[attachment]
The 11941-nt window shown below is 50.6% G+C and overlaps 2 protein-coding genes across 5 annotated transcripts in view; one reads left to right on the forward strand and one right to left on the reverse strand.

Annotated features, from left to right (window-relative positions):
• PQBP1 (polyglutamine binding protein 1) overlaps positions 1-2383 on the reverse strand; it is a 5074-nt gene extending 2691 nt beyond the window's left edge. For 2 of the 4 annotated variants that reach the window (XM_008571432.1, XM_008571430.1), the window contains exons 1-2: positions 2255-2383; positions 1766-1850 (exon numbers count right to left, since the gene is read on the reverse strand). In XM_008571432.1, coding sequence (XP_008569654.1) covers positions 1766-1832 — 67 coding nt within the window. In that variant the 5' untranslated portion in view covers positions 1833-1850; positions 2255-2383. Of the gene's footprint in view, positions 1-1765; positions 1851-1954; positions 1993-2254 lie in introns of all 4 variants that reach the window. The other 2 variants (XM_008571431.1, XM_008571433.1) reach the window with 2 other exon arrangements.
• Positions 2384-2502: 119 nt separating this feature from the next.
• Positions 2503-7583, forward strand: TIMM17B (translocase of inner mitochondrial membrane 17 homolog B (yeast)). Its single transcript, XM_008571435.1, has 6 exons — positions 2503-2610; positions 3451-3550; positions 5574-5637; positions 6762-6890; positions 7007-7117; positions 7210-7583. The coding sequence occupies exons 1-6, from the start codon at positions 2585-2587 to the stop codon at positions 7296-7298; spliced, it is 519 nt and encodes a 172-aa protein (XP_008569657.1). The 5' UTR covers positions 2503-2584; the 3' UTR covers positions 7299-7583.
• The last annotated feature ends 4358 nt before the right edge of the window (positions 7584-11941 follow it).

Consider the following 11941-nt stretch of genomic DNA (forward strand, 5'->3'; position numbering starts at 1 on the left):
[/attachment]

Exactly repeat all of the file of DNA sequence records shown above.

The 11941-nt window shown below is 50.6% G+C and overlaps 2 protein-coding genes across 5 annotated transcripts in view; one reads left to right on the forward strand and one right to left on the reverse strand.

Annotated features, from left to right (window-relative positions):
• PQBP1 (polyglutamine binding protein 1) overlaps positions 1-2383 on the reverse strand; it is a 5074-nt gene extending 2691 nt beyond the window's left edge. For 2 of the 4 annotated variants that reach the window (XM_008571432.1, XM_008571430.1), the window contains exons 1-2: positions 2255-2383; positions 1766-1850 (exon numbers count right to left, since the gene is read on the reverse strand). In XM_008571432.1, coding sequence (XP_008569654.1) covers positions 1766-1832 — 67 coding nt within the window. In that variant the 5' untranslated portion in view covers positions 1833-1850; positions 2255-2383. Of the gene's footprint in view, positions 1-1765; positions 1851-1954; positions 1993-2254 lie in introns of all 4 variants that reach the window. The other 2 variants (XM_008571431.1, XM_008571433.1) reach the window with 2 other exon arrangements.
• Positions 2384-2502: 119 nt separating this feature from the next.
• Positions 2503-7583, forward strand: TIMM17B (translocase of inner mitochondrial membrane 17 homolog B (yeast)). Its single transcript, XM_008571435.1, has 6 exons — positions 2503-2610; positions 3451-3550; positions 5574-5637; positions 6762-6890; positions 7007-7117; positions 7210-7583. The coding sequence occupies exons 1-6, from the start codon at positions 2585-2587 to the stop codon at positions 7296-7298; spliced, it is 519 nt and encodes a 172-aa protein (XP_008569657.1). The 5' UTR covers positions 2503-2584; the 3' UTR covers positions 7299-7583.
• The last annotated feature ends 4358 nt before the right edge of the window (positions 7584-11941 follow it).

Consider the following 11941-nt stretch of genomic DNA (forward strand, 5'->3'; position numbering starts at 1 on the left):